Memogate (Pakistan)

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The memogate controversy (also Mullen memo controversy)[1] revolves around a memorandum (addressed to Admiral Mike Mullen) ostensibly seeking help of the Obama administration in the wake of the Osama bin Laden raid to avert a military takeover of the civilian government in Pakistan, as well as assisting in a Washington insider takeover of the government and military apparatus. The timeline of events indicate that the memo, delivered in May, was still being acted on behind the scenes in October 2011; when Mansoor Ijaz wrote a Financial Times article bringing initial public attention to the affair. The memo, which at first was questioned to even exist, was published in November, leading to the resignation of Ambassador Haqqani and the continuing Pakistani Supreme Court investigation.[2][3][4]

Central actors in the plot include Pakistani-American businessman Mansoor Ijaz, who alleged that long-time friend and former Pakistan Ambassador to the United States Husain Haqqani asked him to deliver a confidential memo[5] asking for US assistance. The memo is alleged to have been drafted by Haqqani at the behest of President of Pakistan Asif Ali Zardari.[6] The memo was delivered to Mike Mullen by personal friend of Mansoor Ijaz and then National Security Advisor James L. Jones.

The Supreme Court of Pakistan has opened a broader inquiry into the origins, credibility and purpose of the memo and as of March 30, 2012 has extended their inquiry at least another 6 weeks.[2][7] On April 19, 2012 a petition was submitted in the Supreme Court to arrest former Pakistan ambassador to US Husain Haqqani through Interpol for his refusal to return to Pakistan. On June 12 the supreme court commission released its findings and found that after testimony by all parties and verifying the forensic results of Ijaz's BlackBerry conversations with Haqqani it was "incontrovertibly established" that Husain Haqqani had written the memo and was being called back to Pakistan to face likely charges of treason.

Background and timeline[edit]

Admiral Mike Mullen greets Pakistani COAS, General Ashfaq Kayani (August 27, 2008).

The US-Pakistan relationship was seemingly at an all-time low before the assault on Osama bin Laden's compound in Abbottabad on May 2, 2011. Civilians and the media blamed the Pakistani armed forces for being unable to locate bin Laden's whereabouts and further criticized them for letting the United States conduct a unilateral operation on Pakistani soil, thereby prompting a furor over violation of Pakistani sovereignty by the United States.[8]

The Supreme Court investigation has revealed that President Zadari was aware of US plans to capture Bin Laden, and on the night in question personally ordered the military to stand down and let the US enter and leave Pakistani airspace unimpeded.[citation needed] The incident put the civilian government and military officials at loggerheads. A meeting of the president, prime minister and the chief of army staff was called to discuss the issue in detail. The memorandum in question was allegedly written less than two days after the meeting was called, and a few days after the raid on the bin Laden compound.[9]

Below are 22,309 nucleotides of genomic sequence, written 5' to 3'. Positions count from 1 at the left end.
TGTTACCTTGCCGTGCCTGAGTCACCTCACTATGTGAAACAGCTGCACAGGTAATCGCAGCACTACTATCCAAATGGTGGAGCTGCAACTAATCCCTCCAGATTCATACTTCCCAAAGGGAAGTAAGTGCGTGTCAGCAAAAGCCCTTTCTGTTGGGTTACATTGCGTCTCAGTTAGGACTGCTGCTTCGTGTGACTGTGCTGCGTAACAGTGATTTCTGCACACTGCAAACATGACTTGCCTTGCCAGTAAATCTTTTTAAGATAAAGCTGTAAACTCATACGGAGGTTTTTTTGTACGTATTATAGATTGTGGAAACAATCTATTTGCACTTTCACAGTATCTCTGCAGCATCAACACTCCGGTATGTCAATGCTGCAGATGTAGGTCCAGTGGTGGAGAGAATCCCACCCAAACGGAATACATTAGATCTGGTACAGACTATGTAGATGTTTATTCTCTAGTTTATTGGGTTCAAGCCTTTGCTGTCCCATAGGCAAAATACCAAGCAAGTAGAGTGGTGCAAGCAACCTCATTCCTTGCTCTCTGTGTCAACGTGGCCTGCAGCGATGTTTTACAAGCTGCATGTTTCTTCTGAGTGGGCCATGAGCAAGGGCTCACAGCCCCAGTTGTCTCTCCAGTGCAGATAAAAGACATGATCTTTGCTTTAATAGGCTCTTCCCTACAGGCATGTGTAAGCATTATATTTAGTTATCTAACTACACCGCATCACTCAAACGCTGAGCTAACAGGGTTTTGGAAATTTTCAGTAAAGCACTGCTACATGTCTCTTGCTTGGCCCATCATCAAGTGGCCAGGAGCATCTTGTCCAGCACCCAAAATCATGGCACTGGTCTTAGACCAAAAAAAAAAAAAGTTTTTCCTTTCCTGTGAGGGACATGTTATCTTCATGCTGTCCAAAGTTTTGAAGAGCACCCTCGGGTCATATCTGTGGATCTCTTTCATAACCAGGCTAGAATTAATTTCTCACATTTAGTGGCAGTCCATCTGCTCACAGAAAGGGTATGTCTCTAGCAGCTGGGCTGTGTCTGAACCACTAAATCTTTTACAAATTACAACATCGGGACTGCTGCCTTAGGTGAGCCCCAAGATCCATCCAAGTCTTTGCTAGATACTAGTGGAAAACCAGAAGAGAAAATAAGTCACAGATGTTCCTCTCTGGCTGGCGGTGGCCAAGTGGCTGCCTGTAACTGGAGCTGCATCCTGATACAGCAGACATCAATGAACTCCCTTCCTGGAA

The memo presented concerns that Pakistani military outfits might attempt to overthrow the civilian government in the wake of ordering the military to stand down during the Bin Laden raid. To counteract these concerns the memo asks for US military and political help in wresting control of the government away from the military in what amounted to a counter-coup. It then goes on to make other offers favorable to the United States including: setting up tribunals with investigators picked by Washington to put the leaders of the military on trial, giving control of the Pakistani nuclear arsenal to the military in Washington, the creation of a new security apparatus consisting of the authors of the memo and other Washington insiders, and "carte blanche" for the US military in conducting strikes within Pakistan.[10]

Drafting the memo[edit]

According to messages leaked online from Mansoor Ijaz, Ambassador Husain Haqqani sent him a BlackBerry message on May 9, 2011, asking him to return a call to London, where the ambassador was residing at the Park Lane Intercontinental Hotel.[3] The message further asked him to deliver a prompt proposal, initially verbally, for assistance to Admiral Mike Mullen.[9] Ijaz, whose BlackBerry exchanges with Haqqani indicate he was in Monaco at the time, claims Haqqani then dictated the contents of what was to be relayed verbally in that first telephone call, lasting approximately 20 minutes, according to Ijaz's telephone records. Ijaz has further stated that his US interlocutors each insisted on a written memorandum because of consistent problems in the recent past with Pakistani officials making verbal offers that later, were not honored. Ijaz then drafted, on the basis of Haqqani's instructions, the memorandum in question and confirmed the contents by telephone and over numerous BlackBerry Messenger conversations with the Pakistani ambassador.[3]

The following morning, Ijaz emailed a copy of the memo draft to the ambassador for proofreading and asked for assurances that the memo had the approval of the president of Pakistan.[3] Shortly after a meeting with British delegates at 10 Downing Street, Haqqani read the proof for the final proposal and asked for it to be delivered immediately to Mullen through a US interlocutor, later named as National Security Advisor James L. Jones, former NATO commander and US national security adviser to President Barack Obama.[3] Prior to delivering the memorandum, Ijaz made clear that his military go between, Jones, the man who would deliver the memorandum to Mullen, required assurances that the document had clearance from the highest office in Pakistan, upon which Haqqani allegedly responded by telephone "he had the boss' approval".[3]

Contents of the memo[edit]

Ijaz with Gen. Jones at Bagram Air Base in Oct. 2006